U.S. v. Riley, No. 08-50009 (8-13-09). How far can supervised release conditions go? Pretty far, but the 9th is starting to crack back on the overreach. Here, the defendant was convicted of child porn. In addition to the usual SR conditions, restricting material with sexually explicit content and other computer restrictions, the court imposed a restriction on "any material that relates to minors." The 9th (Berzon joined by Hawkins and Clifton) vacate and remand because such a condition is too sweeping. It would deal with any article on children, and does not seem to advance the goals of SR. The concerns about defendant's activities are more than adequately addressed by the other more specific conditions.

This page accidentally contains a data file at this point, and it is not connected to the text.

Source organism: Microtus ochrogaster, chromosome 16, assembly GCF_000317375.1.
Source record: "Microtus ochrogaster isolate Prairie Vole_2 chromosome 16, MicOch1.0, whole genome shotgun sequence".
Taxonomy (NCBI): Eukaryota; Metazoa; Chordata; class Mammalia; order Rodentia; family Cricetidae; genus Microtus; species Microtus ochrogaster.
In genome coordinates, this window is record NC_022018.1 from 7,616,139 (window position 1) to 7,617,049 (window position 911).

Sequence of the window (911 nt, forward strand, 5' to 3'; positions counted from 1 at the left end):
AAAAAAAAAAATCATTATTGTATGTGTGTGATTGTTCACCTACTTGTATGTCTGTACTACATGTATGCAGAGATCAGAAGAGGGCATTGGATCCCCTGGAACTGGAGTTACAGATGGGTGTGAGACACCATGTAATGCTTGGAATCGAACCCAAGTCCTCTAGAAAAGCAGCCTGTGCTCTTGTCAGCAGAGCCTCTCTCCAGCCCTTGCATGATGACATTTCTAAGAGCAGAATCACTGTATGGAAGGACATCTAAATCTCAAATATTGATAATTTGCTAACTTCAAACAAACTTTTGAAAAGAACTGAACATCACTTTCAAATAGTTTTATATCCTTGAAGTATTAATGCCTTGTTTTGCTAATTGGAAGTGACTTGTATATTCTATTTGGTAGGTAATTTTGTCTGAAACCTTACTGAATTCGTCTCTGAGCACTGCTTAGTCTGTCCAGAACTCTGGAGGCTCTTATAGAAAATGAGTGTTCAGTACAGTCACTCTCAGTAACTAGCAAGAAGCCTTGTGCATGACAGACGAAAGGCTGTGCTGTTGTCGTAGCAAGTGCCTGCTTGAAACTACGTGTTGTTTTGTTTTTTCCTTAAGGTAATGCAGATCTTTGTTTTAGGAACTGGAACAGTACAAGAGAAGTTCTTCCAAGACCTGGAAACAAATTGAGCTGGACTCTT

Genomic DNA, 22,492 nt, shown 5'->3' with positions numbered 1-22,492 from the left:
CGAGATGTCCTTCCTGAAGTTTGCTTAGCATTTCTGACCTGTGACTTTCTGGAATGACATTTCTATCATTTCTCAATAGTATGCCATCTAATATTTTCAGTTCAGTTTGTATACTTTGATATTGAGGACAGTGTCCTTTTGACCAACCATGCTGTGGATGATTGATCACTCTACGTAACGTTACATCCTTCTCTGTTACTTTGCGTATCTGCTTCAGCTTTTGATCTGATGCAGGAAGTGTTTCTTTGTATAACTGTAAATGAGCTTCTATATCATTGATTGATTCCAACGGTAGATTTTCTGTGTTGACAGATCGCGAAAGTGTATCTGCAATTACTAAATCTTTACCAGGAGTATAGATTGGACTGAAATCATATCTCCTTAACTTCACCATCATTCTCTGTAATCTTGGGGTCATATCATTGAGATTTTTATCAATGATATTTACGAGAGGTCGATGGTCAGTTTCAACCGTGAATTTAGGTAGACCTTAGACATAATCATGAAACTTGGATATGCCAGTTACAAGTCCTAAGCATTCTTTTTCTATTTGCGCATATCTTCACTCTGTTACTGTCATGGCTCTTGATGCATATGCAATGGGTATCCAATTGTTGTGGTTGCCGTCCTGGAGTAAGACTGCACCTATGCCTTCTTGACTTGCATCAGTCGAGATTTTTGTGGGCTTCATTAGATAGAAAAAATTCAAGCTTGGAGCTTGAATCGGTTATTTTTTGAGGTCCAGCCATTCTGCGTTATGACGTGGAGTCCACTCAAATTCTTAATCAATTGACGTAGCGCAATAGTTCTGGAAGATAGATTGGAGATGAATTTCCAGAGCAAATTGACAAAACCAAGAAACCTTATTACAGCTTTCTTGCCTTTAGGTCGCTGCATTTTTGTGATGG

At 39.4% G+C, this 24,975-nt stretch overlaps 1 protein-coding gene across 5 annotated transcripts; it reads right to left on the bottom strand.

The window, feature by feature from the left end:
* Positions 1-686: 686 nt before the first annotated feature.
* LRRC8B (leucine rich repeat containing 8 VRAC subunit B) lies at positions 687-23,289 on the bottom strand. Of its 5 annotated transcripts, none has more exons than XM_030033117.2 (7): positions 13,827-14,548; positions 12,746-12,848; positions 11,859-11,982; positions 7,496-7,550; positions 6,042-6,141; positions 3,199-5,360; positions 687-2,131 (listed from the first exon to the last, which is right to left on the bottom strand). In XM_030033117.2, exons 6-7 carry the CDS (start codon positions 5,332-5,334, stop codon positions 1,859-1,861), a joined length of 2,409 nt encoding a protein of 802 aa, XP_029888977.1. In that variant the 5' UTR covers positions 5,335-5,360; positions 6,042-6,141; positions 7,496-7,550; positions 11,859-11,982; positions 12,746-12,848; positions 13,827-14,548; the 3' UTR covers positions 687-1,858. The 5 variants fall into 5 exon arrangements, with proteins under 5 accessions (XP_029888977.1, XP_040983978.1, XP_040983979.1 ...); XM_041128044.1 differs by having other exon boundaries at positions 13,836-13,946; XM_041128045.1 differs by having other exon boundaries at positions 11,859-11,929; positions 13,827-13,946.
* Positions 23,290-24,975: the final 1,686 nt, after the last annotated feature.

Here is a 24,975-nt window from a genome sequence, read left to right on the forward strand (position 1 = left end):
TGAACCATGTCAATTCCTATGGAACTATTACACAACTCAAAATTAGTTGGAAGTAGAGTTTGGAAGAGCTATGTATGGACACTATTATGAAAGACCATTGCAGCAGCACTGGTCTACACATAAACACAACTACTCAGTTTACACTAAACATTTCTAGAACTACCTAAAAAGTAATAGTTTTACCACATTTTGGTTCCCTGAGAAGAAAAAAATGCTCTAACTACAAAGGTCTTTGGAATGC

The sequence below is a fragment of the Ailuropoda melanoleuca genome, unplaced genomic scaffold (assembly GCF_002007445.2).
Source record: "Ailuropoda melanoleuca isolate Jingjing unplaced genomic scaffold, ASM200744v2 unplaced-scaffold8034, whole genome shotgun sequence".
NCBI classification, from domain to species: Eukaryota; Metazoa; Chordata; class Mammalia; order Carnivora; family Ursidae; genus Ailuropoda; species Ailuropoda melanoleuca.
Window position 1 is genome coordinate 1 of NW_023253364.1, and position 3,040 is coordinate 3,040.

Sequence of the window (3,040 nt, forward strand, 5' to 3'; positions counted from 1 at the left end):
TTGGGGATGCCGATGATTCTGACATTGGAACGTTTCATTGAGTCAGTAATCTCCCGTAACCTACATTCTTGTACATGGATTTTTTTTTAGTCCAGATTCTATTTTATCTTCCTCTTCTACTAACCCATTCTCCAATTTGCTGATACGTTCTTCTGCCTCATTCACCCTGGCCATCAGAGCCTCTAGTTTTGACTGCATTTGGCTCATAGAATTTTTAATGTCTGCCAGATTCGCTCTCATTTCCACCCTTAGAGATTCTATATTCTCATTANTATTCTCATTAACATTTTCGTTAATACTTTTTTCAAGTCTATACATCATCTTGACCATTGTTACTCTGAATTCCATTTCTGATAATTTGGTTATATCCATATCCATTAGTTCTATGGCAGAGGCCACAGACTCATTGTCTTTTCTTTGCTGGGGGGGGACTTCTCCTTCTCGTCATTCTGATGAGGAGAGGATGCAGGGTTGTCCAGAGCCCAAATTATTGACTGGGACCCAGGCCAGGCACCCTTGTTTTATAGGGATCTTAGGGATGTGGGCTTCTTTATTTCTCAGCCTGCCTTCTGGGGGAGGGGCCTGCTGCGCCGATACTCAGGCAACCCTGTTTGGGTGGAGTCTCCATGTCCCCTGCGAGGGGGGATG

Congratulations to AFPD Kurt Mayer of the Central District Calif. (Los Angeles) for the win.
U.S. v. Jackson, No. 08-30231 (8-14-09). The 9th (Tashima joined by B. Fletcher and Thomas) holds that the crack Guideline reduction does not give the right to a retroactive sentence reduction when the previous sentence was a imposed under a mandatory minimum and the sentence below the mandatory minimum was the result of cooperation. The sentence below the mandatory was a result of cooperation allowing the court to sentence without being controlled by the mandatory minimum of 120 months.